Compared with non-alcohol using teenagers, some alcohol using teenagers show significantly smaller brain volumes and lower density within the hippocampus and key prefrontal areas. 1819

The hippocampus is responsible for memory and learning. Studies of adolescents show that heavy and extended alcohol use is associated with a 10% reduction in the size of the hippocampus. It also shows that the function of the hippocampus is uniquely sensitive to alcohol at this time and that alcohol may be poisonous to the nerve cells of the hippocampus causing them to be damaged or destroyed.20

The prefrontal cortex is right at the front of the brain. The prefrontal cortex is proportionally much bigger in humans than in any other species, and it is involved in decision-making, planning and stopping yourself saying or doing something silly 21. It is also involved in social interaction, understanding other people, and self-awareness. A paper 22 investigating impulse-control ability found the reward response (controlled by the prefrontal cortex) differs in teenagers because of multiple changes occurring in the brain during adolescents. Impulse control can be influenced by alcohol consumption, and this influence is seen through to adulthood 23. When comparing prefrontal cortex volumes of adolescent heavy drinkers to non-drinkers, studies have found the prefrontal volumes to be smaller in heavy drinkers2425.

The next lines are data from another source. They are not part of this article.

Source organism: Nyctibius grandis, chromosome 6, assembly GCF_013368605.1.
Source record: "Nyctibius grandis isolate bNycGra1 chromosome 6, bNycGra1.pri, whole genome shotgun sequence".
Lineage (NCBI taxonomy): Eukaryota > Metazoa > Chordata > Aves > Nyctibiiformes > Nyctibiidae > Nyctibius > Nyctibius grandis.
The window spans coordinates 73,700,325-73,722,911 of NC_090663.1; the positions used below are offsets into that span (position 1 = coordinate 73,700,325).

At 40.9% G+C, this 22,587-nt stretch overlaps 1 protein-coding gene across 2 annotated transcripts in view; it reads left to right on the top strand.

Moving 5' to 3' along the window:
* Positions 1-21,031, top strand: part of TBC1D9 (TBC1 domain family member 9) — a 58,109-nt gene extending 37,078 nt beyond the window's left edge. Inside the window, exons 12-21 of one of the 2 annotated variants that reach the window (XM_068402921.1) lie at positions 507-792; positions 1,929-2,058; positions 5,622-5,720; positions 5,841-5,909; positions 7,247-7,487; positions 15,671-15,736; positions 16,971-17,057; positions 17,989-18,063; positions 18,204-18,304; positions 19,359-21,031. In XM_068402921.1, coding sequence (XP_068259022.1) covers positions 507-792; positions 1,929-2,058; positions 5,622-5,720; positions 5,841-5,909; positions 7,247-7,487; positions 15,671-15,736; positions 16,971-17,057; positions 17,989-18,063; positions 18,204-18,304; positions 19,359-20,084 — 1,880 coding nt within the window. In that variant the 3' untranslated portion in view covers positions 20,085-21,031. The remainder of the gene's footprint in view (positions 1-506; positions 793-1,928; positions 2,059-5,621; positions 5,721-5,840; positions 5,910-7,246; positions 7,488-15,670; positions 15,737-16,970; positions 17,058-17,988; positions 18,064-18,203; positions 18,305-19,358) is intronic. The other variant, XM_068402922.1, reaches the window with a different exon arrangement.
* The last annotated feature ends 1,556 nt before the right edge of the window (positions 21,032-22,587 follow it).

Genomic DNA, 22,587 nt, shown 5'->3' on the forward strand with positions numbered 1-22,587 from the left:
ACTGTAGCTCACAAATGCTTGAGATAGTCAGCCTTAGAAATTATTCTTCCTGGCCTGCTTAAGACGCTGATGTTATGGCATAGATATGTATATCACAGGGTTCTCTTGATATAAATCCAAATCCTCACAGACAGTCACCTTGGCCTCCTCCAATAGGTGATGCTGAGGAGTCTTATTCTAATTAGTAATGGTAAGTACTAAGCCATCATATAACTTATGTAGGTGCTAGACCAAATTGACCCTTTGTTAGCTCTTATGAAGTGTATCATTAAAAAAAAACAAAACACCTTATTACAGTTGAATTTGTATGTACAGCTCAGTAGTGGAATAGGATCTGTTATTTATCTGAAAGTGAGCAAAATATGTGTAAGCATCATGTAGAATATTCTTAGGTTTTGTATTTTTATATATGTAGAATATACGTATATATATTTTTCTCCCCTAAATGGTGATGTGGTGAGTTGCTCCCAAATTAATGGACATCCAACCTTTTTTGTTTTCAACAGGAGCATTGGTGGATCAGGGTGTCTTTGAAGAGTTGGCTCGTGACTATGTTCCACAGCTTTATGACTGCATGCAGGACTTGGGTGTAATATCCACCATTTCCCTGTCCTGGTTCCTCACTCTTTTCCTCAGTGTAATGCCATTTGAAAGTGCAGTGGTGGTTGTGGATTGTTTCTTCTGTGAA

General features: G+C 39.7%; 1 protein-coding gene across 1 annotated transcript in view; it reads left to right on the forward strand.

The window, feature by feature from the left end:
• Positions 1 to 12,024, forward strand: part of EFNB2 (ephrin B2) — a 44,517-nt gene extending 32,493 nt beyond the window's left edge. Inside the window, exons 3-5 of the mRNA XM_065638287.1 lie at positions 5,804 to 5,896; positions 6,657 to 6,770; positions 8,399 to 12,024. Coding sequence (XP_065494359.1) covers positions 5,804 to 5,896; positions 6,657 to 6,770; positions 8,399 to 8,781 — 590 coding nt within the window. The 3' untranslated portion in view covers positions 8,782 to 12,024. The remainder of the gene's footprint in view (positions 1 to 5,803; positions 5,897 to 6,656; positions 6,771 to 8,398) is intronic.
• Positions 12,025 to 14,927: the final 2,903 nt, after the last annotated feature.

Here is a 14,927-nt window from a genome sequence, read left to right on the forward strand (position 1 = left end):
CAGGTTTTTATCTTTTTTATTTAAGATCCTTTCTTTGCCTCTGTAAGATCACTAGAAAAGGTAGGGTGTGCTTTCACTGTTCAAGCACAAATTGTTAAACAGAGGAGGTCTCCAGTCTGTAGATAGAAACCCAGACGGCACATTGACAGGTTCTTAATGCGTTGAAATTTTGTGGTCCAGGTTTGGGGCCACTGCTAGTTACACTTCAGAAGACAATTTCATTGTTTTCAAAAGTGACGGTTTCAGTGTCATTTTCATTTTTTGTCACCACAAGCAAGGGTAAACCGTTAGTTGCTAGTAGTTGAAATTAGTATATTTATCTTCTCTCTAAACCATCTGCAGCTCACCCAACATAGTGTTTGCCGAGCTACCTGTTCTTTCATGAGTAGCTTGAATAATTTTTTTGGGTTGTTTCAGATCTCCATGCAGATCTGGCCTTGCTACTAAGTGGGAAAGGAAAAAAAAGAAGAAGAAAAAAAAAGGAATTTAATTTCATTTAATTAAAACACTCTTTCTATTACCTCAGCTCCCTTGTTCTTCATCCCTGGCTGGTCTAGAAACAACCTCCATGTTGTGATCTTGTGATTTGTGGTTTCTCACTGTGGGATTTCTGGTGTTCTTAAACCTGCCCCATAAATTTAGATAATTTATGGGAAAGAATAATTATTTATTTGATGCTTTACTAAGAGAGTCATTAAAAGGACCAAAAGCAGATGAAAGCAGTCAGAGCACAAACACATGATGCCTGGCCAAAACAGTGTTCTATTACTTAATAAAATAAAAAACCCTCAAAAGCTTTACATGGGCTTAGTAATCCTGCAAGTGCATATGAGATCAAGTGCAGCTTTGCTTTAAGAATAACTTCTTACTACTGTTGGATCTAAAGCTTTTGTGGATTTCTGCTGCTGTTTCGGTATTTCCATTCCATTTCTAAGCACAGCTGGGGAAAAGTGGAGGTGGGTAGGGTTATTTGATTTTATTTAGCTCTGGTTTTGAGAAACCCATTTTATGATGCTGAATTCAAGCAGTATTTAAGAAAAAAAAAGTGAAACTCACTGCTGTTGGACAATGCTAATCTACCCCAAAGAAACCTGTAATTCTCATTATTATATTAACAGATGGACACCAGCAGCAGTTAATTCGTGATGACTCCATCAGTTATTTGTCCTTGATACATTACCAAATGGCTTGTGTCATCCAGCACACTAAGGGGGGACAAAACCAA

In addition, alcohol acts on the nerve cells of the brain and disrupts the communication between nerves cells and other cells of the body 26. Alcohol suppresses the activities of certain nerve pathways, eventually making a person appear sluggish, lethargic and slow-moving 2728. There is emerging evidence that heavy drinking during adolescence is associated with poorer cognitive functioning and possible brain response abnormalities while performing challenging cognitive tasks due to alcohol causing structural changes in the brain.2930

 

References

1 Peter M. Monti, R. M., Jr., Kimberly Nixon, Kenneth J. Sher, H. Scott Swartzwelder, Susan F. Tapert, Aaron White, and Fulton T. Crews. (2005). Adolescence: Booze, Brains, and Behavior. Alcoholism: Clinical & Experimental Research, 29(2), 207-220. doi:10.1097/01.ALC.0000153551.11000.F3